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The Maori As He Was : A Brief Account of Maori Life as it was in Pre-European Days


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Substitutes for civil law. A form of theocracy. Muru, a peculiar institution. Social classes. Social unit. The family group. Ariki. Primogeniture. Women of rank. Tapairu, kahurangi, and mareikura. Tribal organization. Family life non-existent. Eponymic ancestors. Treatment of slaves. Property. Chieftainship. Personal behaviour. Power of public opinion. Public discussion of tribal, clan, and family affairs. Military duties. Public announcement an important usage. Sense of dignity. Consanguineous nomenclature. Division of labour. Tasks of men. Status of women. Tasks of women. Village life. Social life. Meals. Hospitality. Population. Generation of fire. Cooking. Domestic vessels. Feasts. Customs pertaining to birth. The tohi rite. Betrothal and marriage. The atahu. Customs and beliefs pertaining to death. Lizard connected with death. Maui and Hine. Death-journey food. The tuku wairua ceremony. Ritual pertaining to sickness. Trussed burial. Exhumation. Sand-dune burial. Objects placed with dead. Social pleasures. Lack of furniture. Mannerisms. Attitudes. Gestures. Carriage. Gait. Greetings. Terms of address.

The social customs of the Maori folk were those of a communistic people, and hence may be likened to those of Polynesia generally. Early voyagers to these isles had a remarkably fine opportunity to study the arts, customs, and institutions of a neolithic folk, a people ignorant of the use of metals, a barbaric community possessing many elements of interest. We have seen that the religious ideas and practices of the Maori were in a very interesting stage of development, and their social usages are also worthy of study. The most striking institution in Maoriland was undoubtedly that substitute for civil law that had served its purpose for so many centuries. The means by which law and order are preserved in savage and barbaric communities, wherein such institutions as our civil law and police force are unknown, convey to us some very important page 87 lessons. We see how uncultured man has in the remote past evolved certain restrictive regulations by means of which society was controlled. In conjunction with the communistic spirit and habits of the people, they induced the cohesion and produced the discipline necessary to a condition of welfare. In the foregoing brief account of Maori religion we saw that the institution of tapu occupied a very important place in Maori economy as a substitute for civil law. Inasmuch as the powers of this tapu came from the gods, they alone rendering it effective, it follows that the Maori had evolved a somewhat theocratic form of government. There were, however, other forces that were relied on in domestic government, as public opinion, the influence of chiefs, and such institutions as that of muru. In all communistic societies public opinion is an exceedingly strong force, a corrective and preventive power of great utility. The Maori also showed much respect for chiefs of importance so long as their behaviour met with approval.

The peculiar institution termed muru was of so strange a nature that it calls for some explanation, and a new paragraph. The word muru means “to plunder,” and was applied to an extraordinary custom, the plundering of those who had committed some offence against the community. So far it was a disciplinary measure, the oddness lying in the list of offences. People were subjected to muru plunderings on account of offences committed by others, and in which they had taken no part. This is one of the anomalies of communistic life. Should a man meet with an accident and so incapacitate himself, he was liable to be plundered as a punishment. Such offences as adultery were generally punished by a muru raid, the unjust part of such proceedings, from our point of view, being the fact that innocent and guilty alike suffered in many cases. It is almost impossible for us to conceive or to bear in mind the point of view of such peoples. To them the individual is as nothing—he does not exist, as it were, as an individual, but only as a part of the group or clan. When any trouble or danger threatened a Maori community its ranks closed up at once and it presented a united front. To assail one was to assail the lot. On the other hand, as a member of the tribe he has no status as an individual under certain circumstances, and he has no right to deprive the community of his services by meeting with an accident.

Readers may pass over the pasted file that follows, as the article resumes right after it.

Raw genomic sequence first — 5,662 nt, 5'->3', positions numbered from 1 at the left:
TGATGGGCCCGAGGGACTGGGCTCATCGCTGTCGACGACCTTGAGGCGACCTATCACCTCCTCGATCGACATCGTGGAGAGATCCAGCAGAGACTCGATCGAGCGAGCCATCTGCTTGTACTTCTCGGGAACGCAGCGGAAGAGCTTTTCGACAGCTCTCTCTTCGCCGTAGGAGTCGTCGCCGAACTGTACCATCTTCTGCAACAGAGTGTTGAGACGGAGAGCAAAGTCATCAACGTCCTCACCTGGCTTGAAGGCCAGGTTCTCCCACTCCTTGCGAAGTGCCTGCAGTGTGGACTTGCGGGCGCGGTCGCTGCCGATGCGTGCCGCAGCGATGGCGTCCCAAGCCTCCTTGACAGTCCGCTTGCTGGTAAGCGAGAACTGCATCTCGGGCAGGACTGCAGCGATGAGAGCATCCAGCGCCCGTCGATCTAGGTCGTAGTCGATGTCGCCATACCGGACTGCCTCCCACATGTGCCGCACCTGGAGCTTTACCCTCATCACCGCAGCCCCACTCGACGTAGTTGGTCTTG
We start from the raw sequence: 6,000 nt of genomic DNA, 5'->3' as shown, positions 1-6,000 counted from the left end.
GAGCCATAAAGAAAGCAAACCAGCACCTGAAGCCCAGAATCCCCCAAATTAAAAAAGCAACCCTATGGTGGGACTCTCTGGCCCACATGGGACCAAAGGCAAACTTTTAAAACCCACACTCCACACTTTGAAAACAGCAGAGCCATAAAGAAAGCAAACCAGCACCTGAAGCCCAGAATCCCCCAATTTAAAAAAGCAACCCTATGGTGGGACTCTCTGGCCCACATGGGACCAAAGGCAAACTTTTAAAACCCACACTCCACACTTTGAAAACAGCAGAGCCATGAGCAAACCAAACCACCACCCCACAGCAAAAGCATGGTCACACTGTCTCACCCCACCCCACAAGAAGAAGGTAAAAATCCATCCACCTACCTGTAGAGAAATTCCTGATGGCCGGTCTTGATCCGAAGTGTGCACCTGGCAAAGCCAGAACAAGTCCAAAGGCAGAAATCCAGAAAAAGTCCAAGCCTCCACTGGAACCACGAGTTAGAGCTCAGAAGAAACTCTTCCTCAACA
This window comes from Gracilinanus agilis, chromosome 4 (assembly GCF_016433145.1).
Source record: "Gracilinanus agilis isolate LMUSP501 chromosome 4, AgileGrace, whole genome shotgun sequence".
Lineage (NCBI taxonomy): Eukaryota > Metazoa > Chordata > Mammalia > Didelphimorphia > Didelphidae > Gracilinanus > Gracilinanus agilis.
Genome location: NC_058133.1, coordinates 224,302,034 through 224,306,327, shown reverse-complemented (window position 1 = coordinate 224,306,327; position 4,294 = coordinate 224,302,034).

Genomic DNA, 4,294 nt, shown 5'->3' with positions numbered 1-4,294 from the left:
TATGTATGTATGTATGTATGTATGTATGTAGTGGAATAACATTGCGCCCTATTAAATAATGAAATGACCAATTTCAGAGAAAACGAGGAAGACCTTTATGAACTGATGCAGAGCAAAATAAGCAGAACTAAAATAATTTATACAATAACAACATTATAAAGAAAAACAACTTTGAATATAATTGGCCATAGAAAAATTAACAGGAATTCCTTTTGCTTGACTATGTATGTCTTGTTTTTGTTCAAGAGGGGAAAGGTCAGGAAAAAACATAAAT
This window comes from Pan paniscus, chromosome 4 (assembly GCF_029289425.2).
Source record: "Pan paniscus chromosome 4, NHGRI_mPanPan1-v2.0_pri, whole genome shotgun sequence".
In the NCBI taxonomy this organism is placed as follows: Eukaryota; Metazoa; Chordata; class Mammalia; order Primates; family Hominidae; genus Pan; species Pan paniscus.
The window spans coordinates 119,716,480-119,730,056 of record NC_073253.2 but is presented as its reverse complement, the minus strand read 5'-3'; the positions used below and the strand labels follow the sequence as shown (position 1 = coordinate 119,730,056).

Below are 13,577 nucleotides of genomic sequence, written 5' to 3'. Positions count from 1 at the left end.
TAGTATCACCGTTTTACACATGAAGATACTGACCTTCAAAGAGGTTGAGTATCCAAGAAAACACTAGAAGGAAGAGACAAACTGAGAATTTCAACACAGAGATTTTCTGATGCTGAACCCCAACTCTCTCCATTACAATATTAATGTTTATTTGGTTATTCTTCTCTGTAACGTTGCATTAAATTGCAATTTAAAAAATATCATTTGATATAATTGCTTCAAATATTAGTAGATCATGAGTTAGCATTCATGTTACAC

If you ask a Maori to define the classes of native social life in former times he will specify three such ranks: (1) The chief; (2) the common folk; (3) the slaves. page 88 By making further inquiries we find great difficulty in locating the ware class, or commoners. No one will admit that he is a ware, and, indeed, most can prove that they are closely related to some family of rank. When a family occupies a lowly position it may often be noted that such position has originated in some circumstance that cast it under a cloud for a generation, or perhaps longer. All families can show their connection with people of standing, even though they do not themselves occupy a position of any influence. The descendants of younger sons sometimes hold an inferior position, but in other cases a younger son may, by personal merit or ability, obtain a very important standing.

The rangatira, or chieftain class, embraces not only all the head people of tribe and subtribe, but also all persons of good birth, and it is difficult to determine who are to be excluded and relegated to the common, or ware, class. It would not be far out to say that every freeman considered himself a rangatira. The real gulf lay between the freeman and the slave. An examination of the social organization of the Maori shows us that the smallest cohesive and self-contained group was that termed by anthropologists the extended family, or family group. This was the real social unit, not the true family, and this family group is termed a whanau. It extended to about four generations from the common ancestor—the primal pair—after which its title and status would be altered to that of a hapu, or clan. Now, the principal man of a whanau would assuredly consider himself a rangatira, and every other person of the group being a near blood relative of his would also claim to be of the rangatira class. Hence we see that the class-name means little more than “freeman.” The terms ware and tutua, denoting low-born persons, never apply to oneself, but only to the other fellow.